The French Connection is back after a long hiatus with the same purpose it had two years ago, to present and review significant bande-dessinées. Previous columns dealt with recent publications, works by Sfar, Trondheim or… [more]
Grant Morrison’s Batman #678 relies heavily on reference to Batman #113 (February 1958), specifically Zur-En-Arrh.
“Bong-Gu” is the Korean word for “fart.” Although my buddy Kevin says it’s actually “Pong-Gu,” which led to a very lengthy discussion about pronunciation. Then we agreed to call the whole thing off. Significance of… [more]
All sorts of different comics to review this time around: THE UNDERBURBS #1-5, by T.J. Dort and Joe Haley. This is a sort of goth/horror parody comic, with the humor coming from playing out the… [more]
Editor’s Note: The irony is thick with this essay. It was written a few days ago, but with news of the DC-related story reported within the past day by The New York Daily News, it… [more]
So, here it is then. After a year of issues (52 weeklies!), we’ve finally reached the end only to find out that it’s time to get on an entirely new train next week. But maybe… [more]
In this article, we’ll be looking at three comics that deal with the life of the mind and the delights & terrors within. First up is Phillipe Dupuy’s HAUNTED, a book that’s part dream journal… [more]
Grant Morrison’s Batman has been courting controversy since it began. Batman has a son? Man-Bats learned ninjitsu? Comics can be full of words instead of pictures?
As much as it fears me to admit this in a geek milieu, I must say I’m not a huge H.P. Lovecraft fan. I will say this about Lovecraft: he seems tailor-made for comics. Inexplicably,… [more]
Believe it or not, Grant Morrison’s “The Clown at Midnight,” published in Batman #663 (Mar 2007), has a lot in common with J.D. Salinger’s final published short story, “Hapworth 16, 1924.” Having crafted The Catcher in the… [more]
You ever get to a point where you’re all, like, “Bah! Comics! Who needs them?” Also, have you ever written something that starts off with a rhetorical question? Because you’re not supposed to do that.… [more]
This summer, hot off the fun of my “debate” with Douglas Wolk about New Avengers, I asked Andrew Gardner, comic fan and intelligent British guy, to begin an e-mail discussion with me about Brad Meltzer’s… [more]
You must have heard, by now, about the high school teacher forced to resign after assigning Eightball #22 to a freshman. If you haven’t read about this fiasco, Heidi covers it pretty well over at… [more]
Batman #668, by Grant Morrison and J.H. Williams III, is an excellent comic book. As the second installment of the three-part “Club of Heroes” story, it expands the story both inwardly and outwardly, creating a… [more]
It’s been said that you can never go back and that yesterday is just a dream. But with the recent publication of Valiant Entertainment’s new hardcover, Harbinger: The Beginning, it’s clear that yesterday is coming… [more]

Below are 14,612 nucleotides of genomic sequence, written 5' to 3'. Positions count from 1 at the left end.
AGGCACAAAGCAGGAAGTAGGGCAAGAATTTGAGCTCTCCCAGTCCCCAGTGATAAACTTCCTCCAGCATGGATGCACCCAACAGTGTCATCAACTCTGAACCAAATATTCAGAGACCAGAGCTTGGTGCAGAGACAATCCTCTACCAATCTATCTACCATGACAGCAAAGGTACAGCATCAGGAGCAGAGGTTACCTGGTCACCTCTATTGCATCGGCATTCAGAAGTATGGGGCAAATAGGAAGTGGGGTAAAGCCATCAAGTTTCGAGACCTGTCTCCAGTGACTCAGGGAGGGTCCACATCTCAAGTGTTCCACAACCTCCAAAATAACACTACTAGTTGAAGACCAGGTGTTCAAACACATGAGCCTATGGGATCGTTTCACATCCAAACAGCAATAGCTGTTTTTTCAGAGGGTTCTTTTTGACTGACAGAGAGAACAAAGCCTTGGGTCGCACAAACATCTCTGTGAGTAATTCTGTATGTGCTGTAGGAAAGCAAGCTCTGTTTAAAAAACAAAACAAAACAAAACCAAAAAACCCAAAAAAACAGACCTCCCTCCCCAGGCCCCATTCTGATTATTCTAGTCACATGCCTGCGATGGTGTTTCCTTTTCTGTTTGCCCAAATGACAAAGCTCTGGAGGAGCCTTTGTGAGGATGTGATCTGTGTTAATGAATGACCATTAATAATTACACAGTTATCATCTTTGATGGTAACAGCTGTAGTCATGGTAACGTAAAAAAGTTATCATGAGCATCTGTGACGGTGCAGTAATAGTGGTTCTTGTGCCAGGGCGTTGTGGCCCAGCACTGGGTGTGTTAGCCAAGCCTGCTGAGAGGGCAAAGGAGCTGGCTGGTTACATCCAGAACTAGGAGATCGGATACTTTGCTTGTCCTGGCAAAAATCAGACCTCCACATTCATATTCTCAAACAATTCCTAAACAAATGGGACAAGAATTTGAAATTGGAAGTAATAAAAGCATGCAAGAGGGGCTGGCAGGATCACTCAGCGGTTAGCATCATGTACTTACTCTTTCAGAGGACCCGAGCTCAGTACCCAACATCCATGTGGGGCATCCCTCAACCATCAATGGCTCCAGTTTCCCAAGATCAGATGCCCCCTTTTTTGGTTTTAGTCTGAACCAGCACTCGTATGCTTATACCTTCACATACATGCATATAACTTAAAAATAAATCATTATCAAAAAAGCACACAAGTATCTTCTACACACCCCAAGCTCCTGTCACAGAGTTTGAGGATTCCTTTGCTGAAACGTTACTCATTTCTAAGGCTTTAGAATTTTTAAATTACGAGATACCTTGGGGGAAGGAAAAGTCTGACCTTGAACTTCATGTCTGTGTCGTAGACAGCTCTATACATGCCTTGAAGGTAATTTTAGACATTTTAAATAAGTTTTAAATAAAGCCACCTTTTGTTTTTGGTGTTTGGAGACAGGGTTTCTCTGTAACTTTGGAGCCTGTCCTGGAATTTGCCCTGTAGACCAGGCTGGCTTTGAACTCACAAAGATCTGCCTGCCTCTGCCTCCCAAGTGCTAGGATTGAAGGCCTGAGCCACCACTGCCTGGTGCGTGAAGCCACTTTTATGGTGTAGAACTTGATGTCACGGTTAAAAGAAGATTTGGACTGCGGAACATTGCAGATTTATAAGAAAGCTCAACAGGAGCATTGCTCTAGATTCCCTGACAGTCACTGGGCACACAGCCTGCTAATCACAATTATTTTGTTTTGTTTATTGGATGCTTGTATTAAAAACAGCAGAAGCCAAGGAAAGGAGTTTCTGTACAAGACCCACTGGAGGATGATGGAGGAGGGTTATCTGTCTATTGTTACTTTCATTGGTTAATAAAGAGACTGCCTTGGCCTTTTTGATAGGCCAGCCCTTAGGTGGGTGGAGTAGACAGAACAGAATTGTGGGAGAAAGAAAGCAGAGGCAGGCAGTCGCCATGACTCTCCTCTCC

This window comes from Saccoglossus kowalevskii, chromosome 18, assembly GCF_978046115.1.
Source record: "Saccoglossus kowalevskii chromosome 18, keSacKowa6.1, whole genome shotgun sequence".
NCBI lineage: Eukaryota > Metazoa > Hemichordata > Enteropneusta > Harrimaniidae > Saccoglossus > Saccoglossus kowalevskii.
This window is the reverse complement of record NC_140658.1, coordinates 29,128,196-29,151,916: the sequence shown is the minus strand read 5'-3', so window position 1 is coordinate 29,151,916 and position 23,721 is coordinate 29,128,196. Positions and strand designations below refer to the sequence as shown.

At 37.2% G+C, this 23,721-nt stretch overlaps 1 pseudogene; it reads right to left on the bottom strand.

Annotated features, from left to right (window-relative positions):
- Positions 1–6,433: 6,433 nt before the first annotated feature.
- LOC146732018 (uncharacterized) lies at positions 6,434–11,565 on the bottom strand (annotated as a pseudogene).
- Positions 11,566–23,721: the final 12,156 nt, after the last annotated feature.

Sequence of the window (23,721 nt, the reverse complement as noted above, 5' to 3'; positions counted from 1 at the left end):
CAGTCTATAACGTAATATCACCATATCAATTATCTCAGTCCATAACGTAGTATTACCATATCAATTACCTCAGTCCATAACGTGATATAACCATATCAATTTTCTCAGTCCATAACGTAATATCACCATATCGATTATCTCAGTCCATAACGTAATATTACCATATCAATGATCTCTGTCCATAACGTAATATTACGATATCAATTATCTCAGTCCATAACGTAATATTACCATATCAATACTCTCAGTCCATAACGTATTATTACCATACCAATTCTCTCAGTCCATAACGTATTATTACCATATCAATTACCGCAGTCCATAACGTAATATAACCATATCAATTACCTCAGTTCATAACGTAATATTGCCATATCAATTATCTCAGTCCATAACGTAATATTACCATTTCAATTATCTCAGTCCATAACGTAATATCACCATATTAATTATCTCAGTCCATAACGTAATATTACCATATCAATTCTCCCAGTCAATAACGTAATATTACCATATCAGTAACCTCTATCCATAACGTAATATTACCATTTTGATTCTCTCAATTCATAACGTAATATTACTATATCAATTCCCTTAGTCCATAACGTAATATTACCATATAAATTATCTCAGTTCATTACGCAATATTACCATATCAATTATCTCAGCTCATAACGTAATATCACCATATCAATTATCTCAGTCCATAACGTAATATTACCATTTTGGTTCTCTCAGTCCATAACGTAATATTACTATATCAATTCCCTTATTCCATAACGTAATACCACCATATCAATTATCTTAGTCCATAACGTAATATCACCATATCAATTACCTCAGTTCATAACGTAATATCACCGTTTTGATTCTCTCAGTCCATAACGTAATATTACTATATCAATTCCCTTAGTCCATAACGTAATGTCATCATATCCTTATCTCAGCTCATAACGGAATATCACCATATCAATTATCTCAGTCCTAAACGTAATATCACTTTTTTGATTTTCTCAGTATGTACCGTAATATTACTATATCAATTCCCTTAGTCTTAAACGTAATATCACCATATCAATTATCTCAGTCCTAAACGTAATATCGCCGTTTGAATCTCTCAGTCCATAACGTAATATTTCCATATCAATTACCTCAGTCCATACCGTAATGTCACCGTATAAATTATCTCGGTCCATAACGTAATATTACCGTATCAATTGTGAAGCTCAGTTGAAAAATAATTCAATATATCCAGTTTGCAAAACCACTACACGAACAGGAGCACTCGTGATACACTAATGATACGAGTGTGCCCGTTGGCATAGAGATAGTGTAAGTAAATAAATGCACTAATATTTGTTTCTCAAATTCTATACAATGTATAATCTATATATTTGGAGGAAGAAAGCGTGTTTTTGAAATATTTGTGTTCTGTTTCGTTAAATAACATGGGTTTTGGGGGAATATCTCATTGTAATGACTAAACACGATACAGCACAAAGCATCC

Batman #666 begins with a Golden Age homage to the origin of Batman, featuring the words “Who He is and How He Came to Be,” just like in that classic Bob Kane story.
When you make your living cutting brand new worlds whole cloth from your personal mental firmament, it takes a special kind of writer to splatter those brain children over twenty-odd pages of cheap newsprint on… [more]
Well, with 52 over I just wanted to say thank you to all of you who read and commented on Who Are the 52? it was fun while it lasted. But never fear, I will… [more]
There are works out there that we get through the recommendations of others and then leave tucked away to collect dust, instead of digesting them right away and realizing that your friends have good taste.… [more]
Rob Osbourne and The War of Art The creators who work in the field of mini-comics are a breed apart. Like the members of a garage band, honing their craft, the dedicated ones toil endlessly,… [more]
Ah, Batman #665. Morrison seems to be disappointing critics with his run on this title, and I find myself constantly defending the work. I trust him enough as a writer to wait and see how it… [more]
A collection of three short stories, Hiroki Endo’s TANPENSHU Volume One is a hyper-dramatic punch in the gut. The sheer brutality of these stories sucks you into one of the morbid world of gangsters, melancholy… [more]
Super Frat, a comic published by Silent Devil, is the story of a group of college-age males living in their own fraternity house off the campus of Ryesmore University, who have each been endowed with… [more]
X-Factor #79 (June 1992) — Rhapsody in Blue — This issue starts with a touch of suspense. The story begins in Two Forks, Maine where we see an elderly woman in an old-fashioned house calling… [more]
So Grant Morrison follows up an intruiging Batman prose story full of dense allusions with… this. And the internet scratches its head.